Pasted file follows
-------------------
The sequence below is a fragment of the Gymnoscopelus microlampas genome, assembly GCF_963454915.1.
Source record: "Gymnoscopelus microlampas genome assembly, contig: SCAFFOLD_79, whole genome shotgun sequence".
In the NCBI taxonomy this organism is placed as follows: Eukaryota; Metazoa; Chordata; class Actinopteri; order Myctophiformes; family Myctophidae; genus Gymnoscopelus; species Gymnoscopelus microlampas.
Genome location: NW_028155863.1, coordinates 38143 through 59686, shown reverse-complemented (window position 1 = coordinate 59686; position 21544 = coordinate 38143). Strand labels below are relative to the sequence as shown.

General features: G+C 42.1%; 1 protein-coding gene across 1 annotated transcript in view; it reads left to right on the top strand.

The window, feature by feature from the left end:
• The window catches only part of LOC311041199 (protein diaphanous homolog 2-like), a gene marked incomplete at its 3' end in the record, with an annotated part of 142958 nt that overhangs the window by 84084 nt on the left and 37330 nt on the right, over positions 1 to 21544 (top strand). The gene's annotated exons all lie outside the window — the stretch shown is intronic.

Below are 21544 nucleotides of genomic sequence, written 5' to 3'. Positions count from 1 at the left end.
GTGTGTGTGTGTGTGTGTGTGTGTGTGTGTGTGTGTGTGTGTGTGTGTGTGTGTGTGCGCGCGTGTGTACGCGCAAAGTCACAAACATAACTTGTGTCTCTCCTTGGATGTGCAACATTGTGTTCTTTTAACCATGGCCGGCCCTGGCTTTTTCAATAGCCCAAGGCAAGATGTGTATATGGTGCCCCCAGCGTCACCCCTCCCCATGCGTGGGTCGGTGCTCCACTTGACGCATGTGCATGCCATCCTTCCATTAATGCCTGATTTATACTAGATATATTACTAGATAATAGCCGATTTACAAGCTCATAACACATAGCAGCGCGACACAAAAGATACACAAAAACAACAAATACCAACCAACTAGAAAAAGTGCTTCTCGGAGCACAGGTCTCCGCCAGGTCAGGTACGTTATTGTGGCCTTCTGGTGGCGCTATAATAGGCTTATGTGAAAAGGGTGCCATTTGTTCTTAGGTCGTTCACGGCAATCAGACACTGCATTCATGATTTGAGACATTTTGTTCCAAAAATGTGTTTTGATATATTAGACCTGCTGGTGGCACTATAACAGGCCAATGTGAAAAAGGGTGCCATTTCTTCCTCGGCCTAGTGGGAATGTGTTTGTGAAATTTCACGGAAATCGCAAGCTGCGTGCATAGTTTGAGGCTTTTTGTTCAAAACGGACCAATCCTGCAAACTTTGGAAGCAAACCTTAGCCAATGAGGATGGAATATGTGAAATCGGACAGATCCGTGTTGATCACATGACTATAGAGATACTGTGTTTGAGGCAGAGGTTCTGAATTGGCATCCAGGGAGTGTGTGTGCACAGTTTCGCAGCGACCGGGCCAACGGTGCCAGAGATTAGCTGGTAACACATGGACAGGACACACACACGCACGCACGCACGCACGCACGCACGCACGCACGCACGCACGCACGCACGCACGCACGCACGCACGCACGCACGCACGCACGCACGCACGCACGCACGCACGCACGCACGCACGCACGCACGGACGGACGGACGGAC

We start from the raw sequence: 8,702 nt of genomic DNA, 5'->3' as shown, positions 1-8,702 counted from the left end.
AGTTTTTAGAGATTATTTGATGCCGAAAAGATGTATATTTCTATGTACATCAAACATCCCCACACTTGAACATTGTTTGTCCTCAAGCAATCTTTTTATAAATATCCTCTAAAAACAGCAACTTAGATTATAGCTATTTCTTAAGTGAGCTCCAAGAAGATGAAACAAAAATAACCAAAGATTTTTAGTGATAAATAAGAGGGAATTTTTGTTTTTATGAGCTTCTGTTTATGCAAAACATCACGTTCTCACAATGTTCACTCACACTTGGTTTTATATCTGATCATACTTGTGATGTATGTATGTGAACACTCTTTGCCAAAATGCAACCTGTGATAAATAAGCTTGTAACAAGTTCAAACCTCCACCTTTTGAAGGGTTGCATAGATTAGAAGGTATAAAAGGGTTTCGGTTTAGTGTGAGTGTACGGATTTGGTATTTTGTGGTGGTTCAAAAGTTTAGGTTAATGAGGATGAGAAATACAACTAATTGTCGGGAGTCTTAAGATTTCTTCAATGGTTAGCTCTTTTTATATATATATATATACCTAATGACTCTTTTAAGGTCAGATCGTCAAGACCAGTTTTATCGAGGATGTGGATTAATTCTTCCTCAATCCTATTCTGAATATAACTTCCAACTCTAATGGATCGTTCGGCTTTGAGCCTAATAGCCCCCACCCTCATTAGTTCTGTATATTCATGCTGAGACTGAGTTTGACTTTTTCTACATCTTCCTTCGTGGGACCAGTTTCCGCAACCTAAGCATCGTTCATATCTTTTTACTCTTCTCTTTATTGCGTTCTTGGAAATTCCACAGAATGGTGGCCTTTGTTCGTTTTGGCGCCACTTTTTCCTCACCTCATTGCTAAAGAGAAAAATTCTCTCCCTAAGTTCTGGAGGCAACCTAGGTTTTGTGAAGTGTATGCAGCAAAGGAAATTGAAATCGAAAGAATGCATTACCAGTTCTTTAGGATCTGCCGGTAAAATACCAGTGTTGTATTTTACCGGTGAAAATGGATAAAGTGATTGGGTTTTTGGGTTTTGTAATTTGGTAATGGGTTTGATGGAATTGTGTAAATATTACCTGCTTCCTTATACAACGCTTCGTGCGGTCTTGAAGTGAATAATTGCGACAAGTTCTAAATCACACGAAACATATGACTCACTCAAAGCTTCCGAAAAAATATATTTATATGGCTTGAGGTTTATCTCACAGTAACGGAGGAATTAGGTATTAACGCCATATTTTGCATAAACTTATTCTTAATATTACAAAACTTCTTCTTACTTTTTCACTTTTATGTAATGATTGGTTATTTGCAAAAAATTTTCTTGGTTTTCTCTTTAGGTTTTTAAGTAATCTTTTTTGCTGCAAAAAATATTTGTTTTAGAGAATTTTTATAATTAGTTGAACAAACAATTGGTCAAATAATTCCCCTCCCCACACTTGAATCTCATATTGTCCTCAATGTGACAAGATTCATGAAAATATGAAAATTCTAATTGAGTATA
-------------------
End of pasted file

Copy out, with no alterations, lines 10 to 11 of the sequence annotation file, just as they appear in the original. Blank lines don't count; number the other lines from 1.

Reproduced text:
We start from the raw sequence: 8,702 nt of genomic DNA, 5'->3' as shown, positions 1-8,702 counted from the left end.
AGTTTTTAGAGATTATTTGATGCCGAAAAGATGTATATTTCTATGTACATCAAACATCCCCACACTTGAACATTGTTTGTCCTCAAGCAATCTTTTTATAAATATCCTCTAAAAACAGCAACTTAGATTATAGCTATTTCTTAAGTGAGCTCCAAGAAGATGAAACAAAAATAACCAAAGATTTTTAGTGATAAATAAGAGGGAATTTTTGTTTTTATGAGCTTCTGTTTATGCAAAACATCACGTTCTCACAATGTTCACTCACACTTGGTTTTATATCTGATCATACTTGTGATGTATGTATGTGAACACTCTTTGCCAAAATGCAACCTGTGATAAATAAGCTTGTAACAAGTTCAAACCTCCACCTTTTGAAGGGTTGCATAGATTAGAAGGTATAAAAGGGTTTCGGTTTAGTGTGAGTGTACGGATTTGGTATTTTGTGGTGGTTCAAAAGTTTAGGTTAATGAGGATGAGAAATACAACTAATTGTCGGGAGTCTTAAGATTTCTTCAATGGTTAGCTCTTTTTATATATATATATATACCTAATGACTCTTTTAAGGTCAGATCGTCAAGACCAGTTTTATCGAGGATGTGGATTAATTCTTCCTCAATCCTATTCTGAATATAACTTCCAACTCTAATGGATCGTTCGGCTTTGAGCCTAATAGCCCCCACCCTCATTAGTTCTGTATATTCATGCTGAGACTGAGTTTGACTTTTTCTACATCTTCCTTCGTGGGACCAGTTTCCGCAACCTAAGCATCGTTCATATCTTTTTACTCTTCTCTTTATTGCGTTCTTGGAAATTCCACAGAATGGTGGCCTTTGTTCGTTTTGGCGCCACTTTTTCCTCACCTCATTGCTAAAGAGAAAAATTCTCTCCCTAAGTTCTGGAGGCAACCTAGGTTTTGTGAAGTGTATGCAGCAAAGGAAATTGAAATCGAAAGAATGCATTACCAGTTCTTTAGGATCTGCCGGTAAAATACCAGTGTTGTATTTTACCGGTGAAAATGGATAAAGTGATTGGGTTTTTGGGTTTTGTAATTTGGTAATGGGTTTGATGGAATTGTGTAAATATTACCTGCTTCCTTATACAACGCTTCGTGCGGTCTTGAAGTGAATAATTGCGACAAGTTCTAAATCACACGAAACATATGACTCACTCAAAGCTTCCGAAAAAATATATTTATATGGCTTGAGGTTTATCTCACAGTAACGGAGGAATTAGGTATTAACGCCATATTTTGCATAAACTTATTCTTAATATTACAAAACTTCTTCTTACTTTTTCACTTTTATGTAATGATTGGTTATTTGCAAAAAATTTTCTTGGTTTTCTCTTTAGGTTTTTAAGTAATCTTTTTTGCTGCAAAAAATATTTGTTTTAGAGAATTTTTATAATTAGTTGAACAAACAATTGGTCAAATAATTCCCCTCCCCACACTTGAATCTCATATTGTCCTCAATGTGACAAGATTCATGAAAATATGAAAATTCTAATTGAGTATA